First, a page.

History Lesson: Moroccan Tiles
In 711 A.D. the Moors conquered Spain and introduced a variety of artistic techniques to Europe, including a unique way of painting ceramic tiles called ‘Zellige’ (or ‘azulejo’ in Spanish and Portuguese) that consists of complex geometrical forms. It is believed that the origin of the designs came out of artistic limitations for Muslims, who by strict Islamic law were not allowed to depict living beings and therefore expressed themselves through shapes.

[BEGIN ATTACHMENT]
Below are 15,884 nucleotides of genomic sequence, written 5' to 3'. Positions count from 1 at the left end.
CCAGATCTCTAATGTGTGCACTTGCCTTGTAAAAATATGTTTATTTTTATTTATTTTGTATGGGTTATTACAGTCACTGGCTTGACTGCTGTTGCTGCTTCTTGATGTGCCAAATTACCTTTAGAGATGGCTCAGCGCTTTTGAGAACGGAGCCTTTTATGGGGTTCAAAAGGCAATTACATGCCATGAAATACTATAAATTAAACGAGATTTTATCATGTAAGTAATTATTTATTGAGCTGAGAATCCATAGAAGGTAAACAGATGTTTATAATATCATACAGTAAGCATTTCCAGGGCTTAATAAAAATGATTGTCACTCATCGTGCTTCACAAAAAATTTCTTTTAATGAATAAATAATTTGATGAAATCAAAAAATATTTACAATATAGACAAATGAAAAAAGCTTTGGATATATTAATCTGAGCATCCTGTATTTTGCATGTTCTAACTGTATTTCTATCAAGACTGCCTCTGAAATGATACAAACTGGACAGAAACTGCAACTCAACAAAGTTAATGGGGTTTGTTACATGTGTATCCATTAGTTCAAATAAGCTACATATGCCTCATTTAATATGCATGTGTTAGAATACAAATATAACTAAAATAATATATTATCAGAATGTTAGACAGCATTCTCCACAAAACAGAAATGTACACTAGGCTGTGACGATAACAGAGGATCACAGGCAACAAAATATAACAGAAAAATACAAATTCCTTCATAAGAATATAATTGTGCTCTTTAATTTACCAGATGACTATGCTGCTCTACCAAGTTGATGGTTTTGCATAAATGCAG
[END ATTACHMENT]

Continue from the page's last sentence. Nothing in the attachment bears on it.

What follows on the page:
Master crafstmen called ‘Maalam Ferach’ would study from a young age to learn how to design and create grand mosaics with the tiles, and not surprisingly Zellige became a symbol of sophistication and wealth in many homes. During the Marinid dynasty in 13th-15th century Morocco, it was further elevated and popularized, ornamenting walls, fountains, tables, floors, counter-tops, ceilings and sometimes even entire mosques.
Today Zellige is still practiced and in companies like Moroccan Mosaic & Tile House are laboriously baked, hand cut and painted by designers just as they were 1300 years ago. Though most of us cannot adorn an entire space with tiles, even touches in Zellige can be romantic and stunning and bring pattern to any monotone interiors.